What Do I Know About Houserules? Age of Rebellion, Duty, and Contribution Ranks
I’ve been thinking about tailoring Age of Rebellion a bit more to cultivate the kind of experiences that I like to see, both in Star Wars and based on the other FFG Star Wars games. I’ve got a few thoughts on that which I’m still hammering out.
Modifications—Determine Duty (Age of Rebellion page 46)
Characters still pick their Duty as determined in this section of the book. Default starting Duty now becomes individual contributions to group Distinction. Characters can still lower their contributed Distinction to gain XP or Credits.
There are more details below, but Duty now figures into the amount of Distinction gained for successful missions and triggering Duty grants a boon to a current mission that matches the description of the Duty being triggered.
Contribution ranks still work as detailed in the core rulebook. The “Duty as a Threshold” section on page 49 works the same if utilized.
Duty and Distinction
Rebel operatives each pick a Duty at character creation. Whenever a mission is completed that advances that Duty, the party earns extra distinction.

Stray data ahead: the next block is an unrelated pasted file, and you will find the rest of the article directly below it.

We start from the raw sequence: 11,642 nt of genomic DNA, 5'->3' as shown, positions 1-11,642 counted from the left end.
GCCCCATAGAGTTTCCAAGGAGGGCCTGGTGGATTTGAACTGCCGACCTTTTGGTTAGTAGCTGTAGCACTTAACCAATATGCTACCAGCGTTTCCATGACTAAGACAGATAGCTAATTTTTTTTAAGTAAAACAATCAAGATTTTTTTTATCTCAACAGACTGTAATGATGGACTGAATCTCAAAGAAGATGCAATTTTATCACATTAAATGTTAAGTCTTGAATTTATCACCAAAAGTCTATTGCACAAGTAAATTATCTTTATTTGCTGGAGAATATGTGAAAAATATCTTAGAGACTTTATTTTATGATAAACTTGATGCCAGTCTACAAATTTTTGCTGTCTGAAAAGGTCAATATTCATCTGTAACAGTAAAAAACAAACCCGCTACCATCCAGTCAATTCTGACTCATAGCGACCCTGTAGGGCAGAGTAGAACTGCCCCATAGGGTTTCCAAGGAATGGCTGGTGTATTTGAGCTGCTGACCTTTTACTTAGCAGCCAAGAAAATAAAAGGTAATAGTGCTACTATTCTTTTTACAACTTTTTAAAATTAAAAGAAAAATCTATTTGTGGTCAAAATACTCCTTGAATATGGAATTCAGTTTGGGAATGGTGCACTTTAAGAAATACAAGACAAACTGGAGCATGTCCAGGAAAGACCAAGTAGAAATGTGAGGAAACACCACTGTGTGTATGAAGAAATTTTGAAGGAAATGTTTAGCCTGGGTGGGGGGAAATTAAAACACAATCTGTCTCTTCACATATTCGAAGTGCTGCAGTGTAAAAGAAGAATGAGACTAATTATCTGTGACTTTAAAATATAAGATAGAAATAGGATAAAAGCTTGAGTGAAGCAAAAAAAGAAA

Distinction is the level of success that the local Rebel operatives have had in their fight against the Empire. Whenever the threshold of 100 Distinction is reached, characters might receive more gear and advance in rank.
However, at each threshold of 100 Distinction, the local Rebel cell also generates an Imperial Entanglement. The Rebels have been so successful that the Empire has noticed their plans and how they operate, and the cell must now take drastic action if they want to survive.
This usually takes the form of fleeing from one base of operations to find another, losing a commanding officer, or losing a flight of fighters or a valuable capital ship.
Once the Imperial Entanglement triggers, PCs cannot earn more Distinction until they have survived the Imperial assault, have a secure base of operations, and can reestablish communication with Alliance High Command (or potentially just with local allies, especially in games that take place before the formal creation of the Alliance).